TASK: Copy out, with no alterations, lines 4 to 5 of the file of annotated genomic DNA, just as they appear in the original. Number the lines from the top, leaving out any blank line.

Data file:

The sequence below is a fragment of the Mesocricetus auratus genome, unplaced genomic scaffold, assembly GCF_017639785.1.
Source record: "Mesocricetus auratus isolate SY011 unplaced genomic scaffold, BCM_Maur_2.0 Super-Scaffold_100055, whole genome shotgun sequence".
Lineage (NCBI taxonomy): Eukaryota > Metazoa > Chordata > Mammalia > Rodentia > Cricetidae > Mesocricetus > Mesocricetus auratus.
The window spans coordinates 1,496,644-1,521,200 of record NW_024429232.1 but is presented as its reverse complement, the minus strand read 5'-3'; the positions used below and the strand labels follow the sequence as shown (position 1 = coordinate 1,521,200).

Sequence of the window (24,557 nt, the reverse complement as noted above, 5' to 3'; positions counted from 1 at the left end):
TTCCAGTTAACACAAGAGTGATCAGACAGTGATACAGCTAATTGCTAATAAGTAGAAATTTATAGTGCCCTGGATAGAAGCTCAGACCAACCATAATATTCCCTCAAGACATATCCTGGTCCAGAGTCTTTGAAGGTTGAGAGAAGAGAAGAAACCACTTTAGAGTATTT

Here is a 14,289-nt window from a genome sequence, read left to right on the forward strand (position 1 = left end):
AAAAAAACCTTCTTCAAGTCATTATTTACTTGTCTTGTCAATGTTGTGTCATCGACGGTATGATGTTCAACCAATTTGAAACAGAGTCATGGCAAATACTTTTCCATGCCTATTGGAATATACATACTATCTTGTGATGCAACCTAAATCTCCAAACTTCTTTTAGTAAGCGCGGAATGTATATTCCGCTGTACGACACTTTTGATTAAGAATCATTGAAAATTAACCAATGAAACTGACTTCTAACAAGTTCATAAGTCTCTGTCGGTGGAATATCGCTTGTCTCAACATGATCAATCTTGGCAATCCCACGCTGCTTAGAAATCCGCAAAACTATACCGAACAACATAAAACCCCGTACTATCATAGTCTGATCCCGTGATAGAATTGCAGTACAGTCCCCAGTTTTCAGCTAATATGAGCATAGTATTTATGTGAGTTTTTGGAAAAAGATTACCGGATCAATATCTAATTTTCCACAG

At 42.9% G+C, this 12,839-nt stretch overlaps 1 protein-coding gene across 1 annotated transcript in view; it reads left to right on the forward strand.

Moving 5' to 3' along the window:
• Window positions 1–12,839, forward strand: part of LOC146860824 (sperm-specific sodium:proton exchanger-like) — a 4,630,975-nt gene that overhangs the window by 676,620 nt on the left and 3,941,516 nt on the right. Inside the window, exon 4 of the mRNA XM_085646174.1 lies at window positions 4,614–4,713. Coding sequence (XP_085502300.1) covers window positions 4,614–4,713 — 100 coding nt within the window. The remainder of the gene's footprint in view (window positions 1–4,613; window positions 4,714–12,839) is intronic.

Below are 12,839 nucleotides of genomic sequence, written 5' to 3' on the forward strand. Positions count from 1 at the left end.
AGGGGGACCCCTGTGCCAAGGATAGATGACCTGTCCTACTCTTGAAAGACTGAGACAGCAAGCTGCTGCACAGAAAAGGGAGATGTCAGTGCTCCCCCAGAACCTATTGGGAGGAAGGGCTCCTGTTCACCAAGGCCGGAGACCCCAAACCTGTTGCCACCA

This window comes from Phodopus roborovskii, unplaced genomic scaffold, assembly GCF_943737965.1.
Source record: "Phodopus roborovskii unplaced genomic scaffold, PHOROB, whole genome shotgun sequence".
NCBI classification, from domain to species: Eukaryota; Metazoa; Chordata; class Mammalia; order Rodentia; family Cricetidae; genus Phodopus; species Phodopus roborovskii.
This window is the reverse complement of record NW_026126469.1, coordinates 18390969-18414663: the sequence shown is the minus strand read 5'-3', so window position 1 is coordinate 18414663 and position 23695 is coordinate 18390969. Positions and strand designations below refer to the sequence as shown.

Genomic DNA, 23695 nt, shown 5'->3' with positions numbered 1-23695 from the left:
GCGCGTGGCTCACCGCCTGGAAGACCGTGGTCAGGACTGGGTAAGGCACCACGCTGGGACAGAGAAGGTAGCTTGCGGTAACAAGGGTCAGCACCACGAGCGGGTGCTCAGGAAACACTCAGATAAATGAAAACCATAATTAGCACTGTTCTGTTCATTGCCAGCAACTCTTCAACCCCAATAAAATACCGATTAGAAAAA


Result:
The window spans coordinates 1,496,644-1,521,200 of record NW_024429232.1 but is presented as its reverse complement, the minus strand read 5'-3'; the positions used below and the strand labels follow the sequence as shown (position 1 = coordinate 1,521,200).

Sequence of the window (24,557 nt, the reverse complement as noted above, 5' to 3'; positions counted from 1 at the left end):